State Laws and Legislation

California Surrogacy Law

Summary: California is accepting of surrogacy agreements and would likely uphold agreements that include lesbian, gay, bisexual and transgender (LGBT) individuals. While the state has no statute directly addressing surrogacy, California’s courts have used the state’s Uniform Parentage Act to interpret several cases concerning surrogacy agreements. In fact, one of the most influential cases in the country regarding surrogacy rights (Johnson v. Calvert) was decided in California.

Explanation: In 1993, the California Supreme Court decided Johnson v. Calvert, in which they held that the intended parents in a gestational surrogacy agreement (in which the surrogate is not the biological contributor of the egg) should be recognized as the natural and legal parents. The court decided that the person who intended to procreate – in this case, the mother who provided her egg to the surrogate – should be considered the natural mother.

In the 1994 case of In re Marriage of Moschetta, a California Court of Appeals addressed the question of how to determine parentage when a child is conceived via traditional surrogacy (in which the surrogate mother is the biological contributor of the egg) and is born after the intended parents had separated. The Court held that the intended father and the surrogate mother were the legal parents of the child, leaving the intended mother without parental rights.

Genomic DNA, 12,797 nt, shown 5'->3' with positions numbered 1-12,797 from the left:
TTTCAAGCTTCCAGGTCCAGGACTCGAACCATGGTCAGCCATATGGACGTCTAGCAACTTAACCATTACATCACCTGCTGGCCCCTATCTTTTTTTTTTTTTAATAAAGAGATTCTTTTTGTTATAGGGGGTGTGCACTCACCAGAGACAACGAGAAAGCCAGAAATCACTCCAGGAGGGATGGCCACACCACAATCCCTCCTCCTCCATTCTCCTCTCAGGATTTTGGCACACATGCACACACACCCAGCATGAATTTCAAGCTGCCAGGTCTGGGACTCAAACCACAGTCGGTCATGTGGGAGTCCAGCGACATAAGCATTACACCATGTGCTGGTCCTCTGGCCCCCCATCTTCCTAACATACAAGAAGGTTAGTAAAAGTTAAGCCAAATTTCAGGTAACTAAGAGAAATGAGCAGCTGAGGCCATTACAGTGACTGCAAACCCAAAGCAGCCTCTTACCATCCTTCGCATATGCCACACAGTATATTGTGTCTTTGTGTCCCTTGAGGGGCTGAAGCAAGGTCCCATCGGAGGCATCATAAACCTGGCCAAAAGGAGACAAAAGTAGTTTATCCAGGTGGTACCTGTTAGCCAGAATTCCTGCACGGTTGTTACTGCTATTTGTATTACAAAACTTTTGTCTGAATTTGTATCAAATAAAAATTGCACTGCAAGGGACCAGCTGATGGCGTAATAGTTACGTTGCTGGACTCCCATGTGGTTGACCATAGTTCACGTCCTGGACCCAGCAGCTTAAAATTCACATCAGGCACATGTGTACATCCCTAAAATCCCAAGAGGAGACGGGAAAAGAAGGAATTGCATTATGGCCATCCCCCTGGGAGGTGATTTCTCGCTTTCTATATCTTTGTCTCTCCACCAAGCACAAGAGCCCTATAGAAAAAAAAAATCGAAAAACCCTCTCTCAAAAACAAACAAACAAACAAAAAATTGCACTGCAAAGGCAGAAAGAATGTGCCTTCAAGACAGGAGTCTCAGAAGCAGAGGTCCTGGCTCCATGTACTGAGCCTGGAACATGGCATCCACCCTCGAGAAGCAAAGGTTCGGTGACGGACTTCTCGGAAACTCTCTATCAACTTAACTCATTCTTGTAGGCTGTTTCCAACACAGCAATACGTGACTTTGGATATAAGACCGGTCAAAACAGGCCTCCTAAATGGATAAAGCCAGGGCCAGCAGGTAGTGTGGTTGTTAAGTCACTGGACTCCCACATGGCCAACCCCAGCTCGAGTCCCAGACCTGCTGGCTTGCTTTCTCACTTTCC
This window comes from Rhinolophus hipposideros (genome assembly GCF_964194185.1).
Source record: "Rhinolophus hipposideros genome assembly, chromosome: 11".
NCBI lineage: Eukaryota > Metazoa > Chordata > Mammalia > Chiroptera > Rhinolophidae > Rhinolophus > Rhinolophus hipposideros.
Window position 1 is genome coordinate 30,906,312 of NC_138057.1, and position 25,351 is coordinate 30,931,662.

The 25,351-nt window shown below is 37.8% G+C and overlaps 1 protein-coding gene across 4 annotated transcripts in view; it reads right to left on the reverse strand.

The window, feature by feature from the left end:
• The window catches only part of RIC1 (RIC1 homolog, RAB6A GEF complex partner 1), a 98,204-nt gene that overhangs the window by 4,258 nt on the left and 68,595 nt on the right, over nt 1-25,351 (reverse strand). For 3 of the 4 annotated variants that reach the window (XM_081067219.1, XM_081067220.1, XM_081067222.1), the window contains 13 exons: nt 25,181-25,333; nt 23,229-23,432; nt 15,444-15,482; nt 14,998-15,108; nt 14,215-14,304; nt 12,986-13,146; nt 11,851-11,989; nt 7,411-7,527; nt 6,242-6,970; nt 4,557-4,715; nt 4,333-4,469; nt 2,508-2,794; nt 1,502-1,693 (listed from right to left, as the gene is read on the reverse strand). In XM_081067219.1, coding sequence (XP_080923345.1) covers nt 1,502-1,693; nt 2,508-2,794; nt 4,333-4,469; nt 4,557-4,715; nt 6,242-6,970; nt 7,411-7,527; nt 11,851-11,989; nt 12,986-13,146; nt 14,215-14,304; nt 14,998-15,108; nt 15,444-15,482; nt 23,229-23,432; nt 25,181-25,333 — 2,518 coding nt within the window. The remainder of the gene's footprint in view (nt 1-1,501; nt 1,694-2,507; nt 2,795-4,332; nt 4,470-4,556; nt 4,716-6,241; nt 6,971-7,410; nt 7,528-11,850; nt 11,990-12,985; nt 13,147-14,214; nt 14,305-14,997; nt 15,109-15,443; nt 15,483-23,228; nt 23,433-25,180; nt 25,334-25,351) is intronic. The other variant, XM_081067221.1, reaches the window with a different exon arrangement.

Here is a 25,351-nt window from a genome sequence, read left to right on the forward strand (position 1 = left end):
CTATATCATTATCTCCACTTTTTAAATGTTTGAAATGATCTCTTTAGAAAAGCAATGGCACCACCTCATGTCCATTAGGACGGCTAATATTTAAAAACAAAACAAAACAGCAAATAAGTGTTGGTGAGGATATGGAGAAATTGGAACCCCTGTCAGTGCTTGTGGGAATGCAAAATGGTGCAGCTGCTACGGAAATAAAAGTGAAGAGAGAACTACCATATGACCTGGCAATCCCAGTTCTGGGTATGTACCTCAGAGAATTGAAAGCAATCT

The 1998 case, In re Marriage of Buzzanca, is an example of how complex the facts in surrogacy cases can get. In Buzzanca, a gestational surrogate was impregnated using an anonymous egg and anonymous sperm. In other words, one could identify six individuals as having the potential to be a legal parent of the child: the egg donor, the sperm donor, the intended mother, the intended father, the gestational mother or the husband of the gestational mother. Ultimately, the Court found that when a married couple intends to procreate using a non-genetically related embryo implanted into a surrogate, the intended parents are the lawful parents of the child.

Finally, in 2005 the California Supreme Court decided three companion cases that concerned lesbian couples who had reproduced via surrogacy, Elisa B. v. Superior Court, Kristine H. v. Lisa R. and K.M. v. E.G. The court held that under the Uniform Parentage Act, two women can be the legal parents of a child produced through surrogacy. This ruling presumably applies to all members of the LGBT community.

Citations: CAL. FAM. CODE § 7600 et seq. (2009); Elisa B. v. Superior Court, 117 P.3d 660 (Cal. 2005); Johnson v. Calvert, 851 P.2d 776 (Cal. 1993); K.M. v. E.G., 117 P.3d 673 (Cal. 2005); Kristine H. v. Lisa R., 117 P.3d 690 (Cal. 2005); In re Marriage of Buzzanca, 72 Cal. Rptr. 2d 280 (Cal. Ct. App. 1998); In re Marriage of Moschetta, 30 Cal. Rptr. 2d 893 (Cal. Ct. App. 1994).

Updated: Tue, September 08, 2009 - 11:00:46